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Tobacco-Use Prevention Meets Tobacco Production At Our Last Workshop

by Pamela J. Luna, DrPH, MEd

Project ALERT teacher training is now offered exclusively online. Here is the story of the last workshop conducted by the BEST Foundation.

Where did the training take place?

At the Cigar Factory in Owensboro, Kentucky!


Kentucky Derby

Ok y’all, class is in session. Here is the question: “What do Abraham Lincoln, Johnny Depp, Muhammad Ali, Wynonna Judd and George Clooney all have in common?” Answer: “They were all born in Kentucky.” Although this may be a lesser known fact about Kentucky, it does capture attention. What often comes to mind when people think of this state is bluegrass, horseracing and whiskey. A genre of country music called bluegrass has its origins here; the state is home to a premier Triple Crown event, the Kentucky Derby; and, it is a major producer of a unique brand of whiskey known as bourbon.

Kentucky is also known for its deeply rooted history with tobacco. One might say it is a tightly rolled relationship. Since before Kentucky entered the Union in 1792 as the 15th state, tobacco has played a major role. It was the #1 cash crop and the economy of the Commonwealth was built upon it. Tobacco is still one of the top crops making Kentucky the second largest producer of tobacco in the country (North Carolina is first). It is not uncommon to have 6th generation tobacco farming families still growing tobacco in the state, although this is changing. Big tobacco companies have bought up much of the prime farmland and family farmers are being phased out.

You may recall that Kentucky was ground zero for the now infamous investigation of former tobacco giant Brown & Williamson (BW), an American Tobacco Company, which was headquartered in Louisville. The investigation revealed evidence documenting that BW and other tobacco companies purposely altered nicotine in cigarettes to enhance addictiveness and boost their sales and profits. This scandal resulted in the seven “Big Tobacco” company executives perjuring themselves under oath to Congress stating “nicotine is not addictive”. Ultimately the seven companies paid out a $368 billion health-related damage settlement that was distributed to the states.

In 2012 the Centers for Disease Control and Prevention (CDC) reported that Kentucky has the highest prevalence of smoking in the United States with 29% of adults as current smokers (vs. 21% nationwide) and 24% of high school youth smoking (vs. 18% nationwide). Sarah Lippert, a prevention specialist at River Valley Behavioral Health (RVBH) in Owensboro, notes that these figures may be low. “According to the 2010 Kentucky Youth Tobacco Survey, 36.7% of high school students use some form of tobacco,” she says. Both cigarette smoking and chewing tobacco are big concerns for youth in Kentucky. Sadly, both the CDC and the American Cancer Society also report that Kentucky has the highest rates of lung cancer in the nation.


Teaming up with Project ALERT

River Valley Behavioral Prevention Center (RVBH), a community-based organization serving western Kentucky, joined forces with River Valley Hospital and three area school districts to look for ways to push back these troubling statistics.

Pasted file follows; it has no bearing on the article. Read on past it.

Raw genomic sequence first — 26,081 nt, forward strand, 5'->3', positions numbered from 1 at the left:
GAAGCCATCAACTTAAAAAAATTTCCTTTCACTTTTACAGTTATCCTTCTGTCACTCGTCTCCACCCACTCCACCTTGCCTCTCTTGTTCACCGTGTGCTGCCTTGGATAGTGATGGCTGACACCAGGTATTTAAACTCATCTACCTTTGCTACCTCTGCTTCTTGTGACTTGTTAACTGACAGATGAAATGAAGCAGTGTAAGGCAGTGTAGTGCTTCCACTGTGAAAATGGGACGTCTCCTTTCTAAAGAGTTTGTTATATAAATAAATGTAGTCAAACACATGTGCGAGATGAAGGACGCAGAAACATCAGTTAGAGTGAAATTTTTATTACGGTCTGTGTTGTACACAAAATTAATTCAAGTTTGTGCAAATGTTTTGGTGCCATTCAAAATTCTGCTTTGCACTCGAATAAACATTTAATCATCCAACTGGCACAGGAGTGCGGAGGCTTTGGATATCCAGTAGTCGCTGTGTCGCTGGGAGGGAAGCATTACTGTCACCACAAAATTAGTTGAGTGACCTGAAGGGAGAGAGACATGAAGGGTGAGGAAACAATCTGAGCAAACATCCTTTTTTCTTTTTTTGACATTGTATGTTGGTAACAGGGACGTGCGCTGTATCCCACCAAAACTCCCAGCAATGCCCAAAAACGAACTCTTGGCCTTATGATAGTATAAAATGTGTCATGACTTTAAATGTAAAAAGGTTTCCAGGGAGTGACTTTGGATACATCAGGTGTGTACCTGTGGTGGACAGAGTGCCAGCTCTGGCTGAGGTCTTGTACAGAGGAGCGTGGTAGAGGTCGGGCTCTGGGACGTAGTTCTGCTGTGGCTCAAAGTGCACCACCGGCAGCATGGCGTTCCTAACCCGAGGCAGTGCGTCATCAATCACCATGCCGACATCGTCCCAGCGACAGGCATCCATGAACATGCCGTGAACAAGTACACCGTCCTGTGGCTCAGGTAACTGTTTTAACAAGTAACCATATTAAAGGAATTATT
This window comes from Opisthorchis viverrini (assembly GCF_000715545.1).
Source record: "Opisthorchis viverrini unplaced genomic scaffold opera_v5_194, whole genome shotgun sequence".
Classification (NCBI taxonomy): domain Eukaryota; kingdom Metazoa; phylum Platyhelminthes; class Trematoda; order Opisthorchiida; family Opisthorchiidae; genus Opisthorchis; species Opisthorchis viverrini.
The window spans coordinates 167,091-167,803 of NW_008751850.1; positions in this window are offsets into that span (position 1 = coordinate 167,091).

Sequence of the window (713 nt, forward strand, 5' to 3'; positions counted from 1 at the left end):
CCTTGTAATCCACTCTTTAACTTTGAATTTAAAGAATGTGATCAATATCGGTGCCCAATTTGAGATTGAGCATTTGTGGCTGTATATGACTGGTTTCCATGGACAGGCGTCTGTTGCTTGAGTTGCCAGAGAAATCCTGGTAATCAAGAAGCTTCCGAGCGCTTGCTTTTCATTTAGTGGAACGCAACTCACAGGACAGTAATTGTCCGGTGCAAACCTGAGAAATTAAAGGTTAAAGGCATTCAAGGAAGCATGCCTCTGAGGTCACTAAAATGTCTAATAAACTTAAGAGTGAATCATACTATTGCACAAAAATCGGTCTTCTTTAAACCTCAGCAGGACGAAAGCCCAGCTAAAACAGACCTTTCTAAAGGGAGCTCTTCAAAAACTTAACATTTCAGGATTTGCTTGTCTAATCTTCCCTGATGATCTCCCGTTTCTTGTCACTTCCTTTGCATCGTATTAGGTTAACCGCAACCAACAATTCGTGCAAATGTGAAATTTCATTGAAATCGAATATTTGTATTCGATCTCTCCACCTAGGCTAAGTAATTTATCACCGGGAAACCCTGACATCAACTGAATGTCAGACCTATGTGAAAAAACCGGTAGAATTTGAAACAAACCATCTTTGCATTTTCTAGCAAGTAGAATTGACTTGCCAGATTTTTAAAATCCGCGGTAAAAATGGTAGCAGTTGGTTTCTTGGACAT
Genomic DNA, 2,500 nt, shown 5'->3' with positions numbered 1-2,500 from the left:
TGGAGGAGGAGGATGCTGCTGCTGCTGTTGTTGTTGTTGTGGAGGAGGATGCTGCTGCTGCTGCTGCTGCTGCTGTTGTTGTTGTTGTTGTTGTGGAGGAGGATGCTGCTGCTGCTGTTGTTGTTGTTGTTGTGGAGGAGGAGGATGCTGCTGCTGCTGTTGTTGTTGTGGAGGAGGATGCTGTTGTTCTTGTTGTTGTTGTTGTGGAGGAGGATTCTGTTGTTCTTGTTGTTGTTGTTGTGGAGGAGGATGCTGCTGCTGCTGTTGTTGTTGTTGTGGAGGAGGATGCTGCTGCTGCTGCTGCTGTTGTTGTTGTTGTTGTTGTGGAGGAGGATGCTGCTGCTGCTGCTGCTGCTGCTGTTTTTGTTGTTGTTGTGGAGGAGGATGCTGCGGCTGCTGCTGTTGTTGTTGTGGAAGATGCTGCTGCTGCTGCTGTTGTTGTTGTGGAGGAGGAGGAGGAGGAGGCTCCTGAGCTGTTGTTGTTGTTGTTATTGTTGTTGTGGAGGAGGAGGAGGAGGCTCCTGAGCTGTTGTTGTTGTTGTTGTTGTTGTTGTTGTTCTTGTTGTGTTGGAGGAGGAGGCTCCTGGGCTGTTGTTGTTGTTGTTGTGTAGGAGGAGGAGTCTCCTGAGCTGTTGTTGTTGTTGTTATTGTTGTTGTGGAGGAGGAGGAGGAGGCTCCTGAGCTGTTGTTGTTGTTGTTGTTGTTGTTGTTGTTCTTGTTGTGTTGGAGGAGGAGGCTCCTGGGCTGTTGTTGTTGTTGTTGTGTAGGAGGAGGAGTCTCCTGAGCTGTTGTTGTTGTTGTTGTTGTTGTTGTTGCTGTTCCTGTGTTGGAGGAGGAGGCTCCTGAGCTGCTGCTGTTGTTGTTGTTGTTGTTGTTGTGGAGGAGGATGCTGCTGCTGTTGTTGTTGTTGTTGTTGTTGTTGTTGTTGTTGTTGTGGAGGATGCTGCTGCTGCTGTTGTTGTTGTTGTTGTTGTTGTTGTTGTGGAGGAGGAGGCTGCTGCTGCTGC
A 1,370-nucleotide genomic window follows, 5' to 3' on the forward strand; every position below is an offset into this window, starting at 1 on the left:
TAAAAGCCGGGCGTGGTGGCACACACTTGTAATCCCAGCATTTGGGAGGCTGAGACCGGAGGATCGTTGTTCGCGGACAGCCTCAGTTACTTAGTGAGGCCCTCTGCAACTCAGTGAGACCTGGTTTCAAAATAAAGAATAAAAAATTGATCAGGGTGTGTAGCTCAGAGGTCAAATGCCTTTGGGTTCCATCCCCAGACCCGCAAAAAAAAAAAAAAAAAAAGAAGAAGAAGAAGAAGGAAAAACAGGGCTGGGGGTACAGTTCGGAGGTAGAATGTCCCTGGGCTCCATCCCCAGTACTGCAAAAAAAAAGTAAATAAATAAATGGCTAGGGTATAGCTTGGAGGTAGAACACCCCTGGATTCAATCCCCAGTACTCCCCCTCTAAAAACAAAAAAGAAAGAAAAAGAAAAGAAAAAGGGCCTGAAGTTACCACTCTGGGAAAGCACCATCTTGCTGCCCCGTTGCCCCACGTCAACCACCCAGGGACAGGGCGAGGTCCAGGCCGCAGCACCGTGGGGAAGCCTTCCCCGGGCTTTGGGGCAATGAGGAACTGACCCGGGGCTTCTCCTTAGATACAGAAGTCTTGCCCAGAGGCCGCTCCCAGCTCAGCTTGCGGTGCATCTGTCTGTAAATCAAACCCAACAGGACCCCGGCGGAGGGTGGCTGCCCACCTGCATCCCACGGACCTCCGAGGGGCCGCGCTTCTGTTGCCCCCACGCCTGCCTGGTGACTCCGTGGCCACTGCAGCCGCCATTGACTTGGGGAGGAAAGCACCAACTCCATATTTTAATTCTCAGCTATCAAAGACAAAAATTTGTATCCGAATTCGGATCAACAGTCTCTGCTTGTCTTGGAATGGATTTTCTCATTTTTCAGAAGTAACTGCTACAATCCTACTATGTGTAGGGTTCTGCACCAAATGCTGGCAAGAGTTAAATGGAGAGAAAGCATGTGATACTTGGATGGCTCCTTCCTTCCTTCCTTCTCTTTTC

Ms. Lippert contacted Project ALERT program manager, Leslie Thompson Aguilar, seeking solutions. “It was important to us to have a curriculum that had research to back it up and where we could see how effective it has been.” With evidence of program effectiveness, the leadership team secured a grant from the hospital and met with the principals of 6 middle schools in Daviess and Hancock counties.

Each school came up with a plan to fit Project ALERT into their curriculum. In several schools Project ALERT would be taught in science or social science classes, in another it would be taught in physical education and yet another, during life skills.


Project ALERT’s trainer, Pam Luna, recalls arriving for the training workshop

Cigar Factory Sign

Training for an enthusiastic group of teachers and RVBH administrators took place this past Fall. I recall arriving that morning at a huge warehouse-type building with a sign on it that said, Cigar Factory. As I drove around the building several times, I thought certainly my GPS is playing a trick on me. A security guard spotted me looking lost and confused and approached my car. What was going on here? After chatting with the security guard, I learned that the building, once owned and operated by The American Tobacco Company, was now an office space and training facility owned by RVBH. That was quite a turn of events-a tobacco production site now being used for tobacco-use prevention training!


Taking Project ALERT Statewide

Today the implementation of Project ALERT at the target schools is well underway. Lippert proudly reports, “The feedback from administrators and teachers has been nothing but positive. Teachers enjoy delivering the lessons and students are learning. Our teachers have found that Project ALERT is helpful in opening the door to conversations about substance abuse. It has been a really good fit for everyone involved.”

RVBH is not stopping here. They have plans to build off this early model of success taking the program to scale. Lippert shares, “Since Project ALERT is one of the most effective evidence-based curricula in regards to reducing marijuana usage, we plan to have the curriculum implemented statewide.”

Through collaboration, commitment and careful planning, this team is doing what just a few years ago may have been impossible. They are bringing substance abuse prevention education (including tobacco-use prevention) into the schools in Kentucky.


For more information about this work contact Sarah Lippert - Lippert-Sarah@rvbh.com

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